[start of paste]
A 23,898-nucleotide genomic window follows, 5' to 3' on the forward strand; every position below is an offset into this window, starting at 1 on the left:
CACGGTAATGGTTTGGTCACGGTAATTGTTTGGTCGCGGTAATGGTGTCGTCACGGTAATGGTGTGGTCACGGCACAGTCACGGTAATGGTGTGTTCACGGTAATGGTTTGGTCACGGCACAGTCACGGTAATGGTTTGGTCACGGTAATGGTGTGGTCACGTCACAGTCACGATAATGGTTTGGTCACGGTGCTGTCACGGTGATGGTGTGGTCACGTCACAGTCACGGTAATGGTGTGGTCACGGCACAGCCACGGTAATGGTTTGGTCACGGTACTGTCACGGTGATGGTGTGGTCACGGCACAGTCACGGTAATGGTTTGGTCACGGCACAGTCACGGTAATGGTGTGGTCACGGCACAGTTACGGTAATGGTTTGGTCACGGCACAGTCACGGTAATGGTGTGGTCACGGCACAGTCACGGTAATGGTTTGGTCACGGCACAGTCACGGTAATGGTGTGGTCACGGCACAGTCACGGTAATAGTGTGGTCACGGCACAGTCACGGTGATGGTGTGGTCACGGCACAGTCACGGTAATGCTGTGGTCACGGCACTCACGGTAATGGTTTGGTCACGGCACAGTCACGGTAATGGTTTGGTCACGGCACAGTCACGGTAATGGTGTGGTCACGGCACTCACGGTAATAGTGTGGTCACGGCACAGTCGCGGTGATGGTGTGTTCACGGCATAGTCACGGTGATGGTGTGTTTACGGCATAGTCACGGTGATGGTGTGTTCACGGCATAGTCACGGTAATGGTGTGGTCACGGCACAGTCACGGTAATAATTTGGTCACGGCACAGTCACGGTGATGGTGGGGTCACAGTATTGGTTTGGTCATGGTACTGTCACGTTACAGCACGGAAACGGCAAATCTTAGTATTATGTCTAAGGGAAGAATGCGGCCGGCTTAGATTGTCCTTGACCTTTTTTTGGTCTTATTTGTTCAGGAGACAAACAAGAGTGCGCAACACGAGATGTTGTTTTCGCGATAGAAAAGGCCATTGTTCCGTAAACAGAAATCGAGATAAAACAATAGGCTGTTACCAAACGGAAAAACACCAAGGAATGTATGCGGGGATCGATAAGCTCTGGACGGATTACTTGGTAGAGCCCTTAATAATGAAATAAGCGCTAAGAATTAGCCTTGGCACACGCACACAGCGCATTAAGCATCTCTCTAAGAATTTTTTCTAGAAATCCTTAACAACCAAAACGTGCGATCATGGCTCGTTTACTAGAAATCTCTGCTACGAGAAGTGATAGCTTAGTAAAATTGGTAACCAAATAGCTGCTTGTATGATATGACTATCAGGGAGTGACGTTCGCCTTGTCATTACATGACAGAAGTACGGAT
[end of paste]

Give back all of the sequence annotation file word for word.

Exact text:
A 23,898-nucleotide genomic window follows, 5' to 3' on the forward strand; every position below is an offset into this window, starting at 1 on the left:
CACGGTAATGGTTTGGTCACGGTAATTGTTTGGTCGCGGTAATGGTGTCGTCACGGTAATGGTGTGGTCACGGCACAGTCACGGTAATGGTGTGTTCACGGTAATGGTTTGGTCACGGCACAGTCACGGTAATGGTTTGGTCACGGTAATGGTGTGGTCACGTCACAGTCACGATAATGGTTTGGTCACGGTGCTGTCACGGTGATGGTGTGGTCACGTCACAGTCACGGTAATGGTGTGGTCACGGCACAGCCACGGTAATGGTTTGGTCACGGTACTGTCACGGTGATGGTGTGGTCACGGCACAGTCACGGTAATGGTTTGGTCACGGCACAGTCACGGTAATGGTGTGGTCACGGCACAGTTACGGTAATGGTTTGGTCACGGCACAGTCACGGTAATGGTGTGGTCACGGCACAGTCACGGTAATGGTTTGGTCACGGCACAGTCACGGTAATGGTGTGGTCACGGCACAGTCACGGTAATAGTGTGGTCACGGCACAGTCACGGTGATGGTGTGGTCACGGCACAGTCACGGTAATGCTGTGGTCACGGCACTCACGGTAATGGTTTGGTCACGGCACAGTCACGGTAATGGTTTGGTCACGGCACAGTCACGGTAATGGTGTGGTCACGGCACTCACGGTAATAGTGTGGTCACGGCACAGTCGCGGTGATGGTGTGTTCACGGCATAGTCACGGTGATGGTGTGTTTACGGCATAGTCACGGTGATGGTGTGTTCACGGCATAGTCACGGTAATGGTGTGGTCACGGCACAGTCACGGTAATAATTTGGTCACGGCACAGTCACGGTGATGGTGGGGTCACAGTATTGGTTTGGTCATGGTACTGTCACGTTACAGCACGGAAACGGCAAATCTTAGTATTATGTCTAAGGGAAGAATGCGGCCGGCTTAGATTGTCCTTGACCTTTTTTTGGTCTTATTTGTTCAGGAGACAAACAAGAGTGCGCAACACGAGATGTTGTTTTCGCGATAGAAAAGGCCATTGTTCCGTAAACAGAAATCGAGATAAAACAATAGGCTGTTACCAAACGGAAAAACACCAAGGAATGTATGCGGGGATCGATAAGCTCTGGACGGATTACTTGGTAGAGCCCTTAATAATGAAATAAGCGCTAAGAATTAGCCTTGGCACACGCACACAGCGCATTAAGCATCTCTCTAAGAATTTTTTCTAGAAATCCTTAACAACCAAAACGTGCGATCATGGCTCGTTTACTAGAAATCTCTGCTACGAGAAGTGATAGCTTAGTAAAATTGGTAACCAAATAGCTGCTTGTATGATATGACTATCAGGGAGTGACGTTCGCCTTGTCATTACATGACAGAAGTACGGAT